IN THIS WEEK’S BOTTOM LINE
CONTRIBUTED BY GIELIE FOURIE | OVERBERG ASSET MANAGEMENT
After the tough Mini Budget by Min Tito Mboweni, followed by Moody’s downgrade of our economic outlook from stable to negative, we needed good news. After the Springboks’ victory in the RWC, Springbok Ramaphoria hit SA. It was followed by Pres Ramaphosa’s second Investment Conference in Sandton. We have a look at some of the discussions.
Business Climate: Ramaphosa addressed local investors and investors from 22 countries at the second SA Investment Conference. He outlined the steady but sure progress being made to make SA a more competitive investment destination. He said government was in the process of implementing several reforms to improve the business climate and attract further job-creating investments. He made specific reference to the liberalisation of our tourist and business visa systems, cited as major constraints to tourism growth and on foreign companies’ ability to bring in international managers and executives. The business-registration process, which currently takes more than a month, is being overhauled. Ramaphosa promised to reduce the process to hours rather than the day outlined in the pilot project. In addition, securing a water-use licence should take three months in future, rather than three years.
Investment Fund: Progress is being made in setting up an Investment Fund, which will draw on both public and private finance to help close ongoing economic and social infrastructure backlogs. Ramaphosa said the fund would seek to draw on the success of the Renewable Energy Independent Power Producer Procurement Programme, which had facilitated hundreds of billions of rands of investment into mostly wind and solar projects since 2011.
Energy Security: Energy security is being prioritised, with investment in new generation technology to be guided by the recently approved Integrated Resource Plan (IRP) and supported by the restructuring and modernisation of Eskom. Ramaphosa said a new Eskom CEO will be appointed within days. Government is also working on a plan to extend debt relief to Eskom, whose debt burden had risen above R450-billion and beyond a point where Eskom could repay the debt without government support. Anglo American CEO Mark Cutifani said Eskom was a risk to investments. However, Cutifani said there is a clear view within the government of what has to be done at Eskom, with SA forging ahead with the split of the power utility into three independent units of generation, distribution, and transmission.
Broadband Spectrum: The process of releasing high-demand broadband spectrum has been initiated, seen as critical to both creating capacity for growth in the information communication and technology sector, as well as lowering the cost of communications and digital services.
Levelling the Playing Field: Ramaphosa concluded: “We are on a path of removing impediments and constraints to inclusive growth. We have embarked on a path that is illuminated by policy consistency and regulatory certainty, fiscal responsibility, and decisive interventions to stimulate economic activity. The Target: The initial target was to raise R1.2tn within five years. We have raised R663 billion in 2018 and 2019. Ramaphosa made a bold announcement that SA plans to feature in the top 50 countries in the World Bank’s annual ease of doing business report in the next three years. Currently SA is in 84th position out of 190 countries.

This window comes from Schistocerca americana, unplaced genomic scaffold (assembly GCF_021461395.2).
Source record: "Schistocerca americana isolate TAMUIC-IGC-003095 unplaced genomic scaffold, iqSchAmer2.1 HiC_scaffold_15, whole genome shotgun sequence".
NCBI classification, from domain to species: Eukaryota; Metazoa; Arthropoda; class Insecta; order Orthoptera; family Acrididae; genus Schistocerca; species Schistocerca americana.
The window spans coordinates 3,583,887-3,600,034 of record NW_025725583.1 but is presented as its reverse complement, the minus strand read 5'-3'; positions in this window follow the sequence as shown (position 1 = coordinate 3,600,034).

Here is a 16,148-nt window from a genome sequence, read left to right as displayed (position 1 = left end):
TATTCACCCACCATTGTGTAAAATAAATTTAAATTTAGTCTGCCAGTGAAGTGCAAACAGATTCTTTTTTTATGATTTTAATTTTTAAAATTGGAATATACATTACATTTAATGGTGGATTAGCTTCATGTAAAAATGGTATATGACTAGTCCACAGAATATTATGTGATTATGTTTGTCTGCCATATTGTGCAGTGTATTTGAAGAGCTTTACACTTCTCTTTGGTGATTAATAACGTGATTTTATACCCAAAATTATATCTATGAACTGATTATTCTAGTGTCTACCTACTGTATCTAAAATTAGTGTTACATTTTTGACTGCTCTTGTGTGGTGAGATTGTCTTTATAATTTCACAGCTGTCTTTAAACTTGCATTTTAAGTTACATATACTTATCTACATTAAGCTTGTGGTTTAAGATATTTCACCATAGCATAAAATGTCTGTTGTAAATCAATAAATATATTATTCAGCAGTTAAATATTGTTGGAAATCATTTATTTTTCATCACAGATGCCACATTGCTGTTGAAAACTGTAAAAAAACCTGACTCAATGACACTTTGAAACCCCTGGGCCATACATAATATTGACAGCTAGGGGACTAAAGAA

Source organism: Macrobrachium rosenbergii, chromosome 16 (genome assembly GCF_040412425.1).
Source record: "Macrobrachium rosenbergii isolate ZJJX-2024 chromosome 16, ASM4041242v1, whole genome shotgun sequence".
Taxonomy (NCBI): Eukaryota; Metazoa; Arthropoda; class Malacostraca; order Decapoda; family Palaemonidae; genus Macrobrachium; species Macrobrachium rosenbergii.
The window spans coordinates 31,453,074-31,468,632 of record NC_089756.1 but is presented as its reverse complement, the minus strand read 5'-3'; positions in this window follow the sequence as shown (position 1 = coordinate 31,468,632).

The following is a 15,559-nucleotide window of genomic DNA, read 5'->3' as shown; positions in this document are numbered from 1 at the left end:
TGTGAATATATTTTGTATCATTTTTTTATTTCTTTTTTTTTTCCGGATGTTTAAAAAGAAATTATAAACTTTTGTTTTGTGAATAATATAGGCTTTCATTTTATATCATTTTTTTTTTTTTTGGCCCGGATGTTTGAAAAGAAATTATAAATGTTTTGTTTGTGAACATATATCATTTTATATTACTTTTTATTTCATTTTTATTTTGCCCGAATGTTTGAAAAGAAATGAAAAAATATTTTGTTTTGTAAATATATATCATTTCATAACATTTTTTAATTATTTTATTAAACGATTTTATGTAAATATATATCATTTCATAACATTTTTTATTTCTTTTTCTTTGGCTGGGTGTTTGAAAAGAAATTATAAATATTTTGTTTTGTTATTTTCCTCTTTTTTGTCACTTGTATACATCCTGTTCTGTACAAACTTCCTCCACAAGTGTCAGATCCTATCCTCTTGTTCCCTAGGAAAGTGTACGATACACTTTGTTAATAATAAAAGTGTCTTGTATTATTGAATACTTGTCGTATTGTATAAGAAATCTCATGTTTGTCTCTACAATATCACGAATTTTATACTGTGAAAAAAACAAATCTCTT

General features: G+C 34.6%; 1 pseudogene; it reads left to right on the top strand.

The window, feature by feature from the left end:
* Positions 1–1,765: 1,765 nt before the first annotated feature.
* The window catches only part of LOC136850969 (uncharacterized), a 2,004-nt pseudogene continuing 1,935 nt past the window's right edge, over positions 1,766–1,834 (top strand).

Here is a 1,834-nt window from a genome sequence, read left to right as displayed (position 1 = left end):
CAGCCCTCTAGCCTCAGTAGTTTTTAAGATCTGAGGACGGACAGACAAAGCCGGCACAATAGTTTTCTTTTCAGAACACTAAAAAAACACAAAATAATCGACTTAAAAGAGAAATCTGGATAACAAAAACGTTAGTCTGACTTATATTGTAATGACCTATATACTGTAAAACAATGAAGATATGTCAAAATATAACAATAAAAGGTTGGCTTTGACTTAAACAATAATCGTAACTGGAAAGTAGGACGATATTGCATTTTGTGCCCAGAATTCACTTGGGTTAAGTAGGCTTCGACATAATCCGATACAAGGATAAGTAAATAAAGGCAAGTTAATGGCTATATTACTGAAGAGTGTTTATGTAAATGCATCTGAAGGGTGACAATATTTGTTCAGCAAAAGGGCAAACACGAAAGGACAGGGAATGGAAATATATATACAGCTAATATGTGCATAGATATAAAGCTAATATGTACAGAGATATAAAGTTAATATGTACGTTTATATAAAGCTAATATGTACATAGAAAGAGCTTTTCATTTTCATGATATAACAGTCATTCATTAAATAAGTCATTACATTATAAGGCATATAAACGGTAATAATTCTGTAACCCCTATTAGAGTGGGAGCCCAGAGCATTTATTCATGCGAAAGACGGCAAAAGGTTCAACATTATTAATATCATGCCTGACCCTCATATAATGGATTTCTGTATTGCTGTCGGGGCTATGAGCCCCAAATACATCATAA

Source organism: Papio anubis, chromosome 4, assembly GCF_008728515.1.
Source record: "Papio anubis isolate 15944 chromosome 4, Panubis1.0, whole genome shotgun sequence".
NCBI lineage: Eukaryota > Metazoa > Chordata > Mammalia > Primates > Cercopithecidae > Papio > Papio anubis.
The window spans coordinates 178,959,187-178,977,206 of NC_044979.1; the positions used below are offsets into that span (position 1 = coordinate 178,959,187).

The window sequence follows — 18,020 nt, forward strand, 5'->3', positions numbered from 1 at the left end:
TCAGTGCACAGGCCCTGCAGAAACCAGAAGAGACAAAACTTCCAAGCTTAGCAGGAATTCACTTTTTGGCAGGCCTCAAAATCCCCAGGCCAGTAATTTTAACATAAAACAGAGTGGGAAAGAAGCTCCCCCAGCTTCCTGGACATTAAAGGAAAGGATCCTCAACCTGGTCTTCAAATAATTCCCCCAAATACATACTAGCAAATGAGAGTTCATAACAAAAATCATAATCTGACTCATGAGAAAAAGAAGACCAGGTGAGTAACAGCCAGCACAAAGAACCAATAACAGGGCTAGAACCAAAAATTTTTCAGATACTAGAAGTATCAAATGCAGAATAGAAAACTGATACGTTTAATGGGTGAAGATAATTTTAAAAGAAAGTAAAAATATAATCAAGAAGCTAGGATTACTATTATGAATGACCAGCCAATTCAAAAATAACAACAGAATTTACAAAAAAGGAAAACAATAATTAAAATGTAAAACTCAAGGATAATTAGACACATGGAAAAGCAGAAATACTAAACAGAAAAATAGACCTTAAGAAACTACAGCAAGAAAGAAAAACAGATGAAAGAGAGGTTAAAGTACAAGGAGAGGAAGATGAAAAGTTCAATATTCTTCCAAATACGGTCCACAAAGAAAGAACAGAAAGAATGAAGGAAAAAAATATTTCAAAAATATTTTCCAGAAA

2018: At last year’s Investment Conference R300bn was promised – 80% (R238bn) of these promises have already been allocated to 31 projects, ranging from adding production lines at manufacturing plants to exploring new mining operations. Eight projects have been completed, while 17 projects are in the implementation phase. The remaining projects are still in the planning phase. R60bn is going through regulatory clearances. It normally takes many years, and not one year, to go from planning to opening a manufacturing factory or new mining operation. There are critics who says that the numbers are vastly overstated. They may be correct. The bottom-line is that we now have a written and measurable program. And if you can measure it, you can manage it.
Ramaphosa’s Little Helpers: Ramaphosa has gathered a strong team around him. He has appointed an 18-member Presidential Economic Advisory Council (a brains trust) with effect from 1 October 2019. The Council constitutes expertise in international economics; macroeconomics (including fiscal policy and monetary economics); labour economics; economics of education and the economics of poverty and inequality and urban development. Ramaphosa’s economic advisor is businesswoman Trudi Makhaya. Makhaya holds a number of degrees in business and economics, including from Oxford University and the University of the Witwatersrand. Raised in Hammanskraal and schooled at St. Barnabas College in Bosmont, Johannesburg, Makhaya went on to study at Oxford where she read a Masters and an MBA. She added a second MSc. Ramaphosa has also established an investment and infrastructure office, to be headed by former Gauteng MEC for Economic Development, Kgosientso Ramokgopa. He has appointed four Investment Envoys: former minister of finance Trevor Manuel, former deputy minister of finance Mcebisi Jonas, executive chair of the Afropulse Group Phumzile Langeni, and chair of the Liberty Group and former Standard Bank head Jacko Maree. There is also the Public Private Growth Initiative of Roelf Meyer, Johan van Zyl and Nick Binedell. A strong team indeed. Compare this with Zuma’s team of three brothers from India. It will be hard work. Nobody has ever changed the world by working from 9:00 to 5:00.
Read More: Overberg Market Report 12 November 2019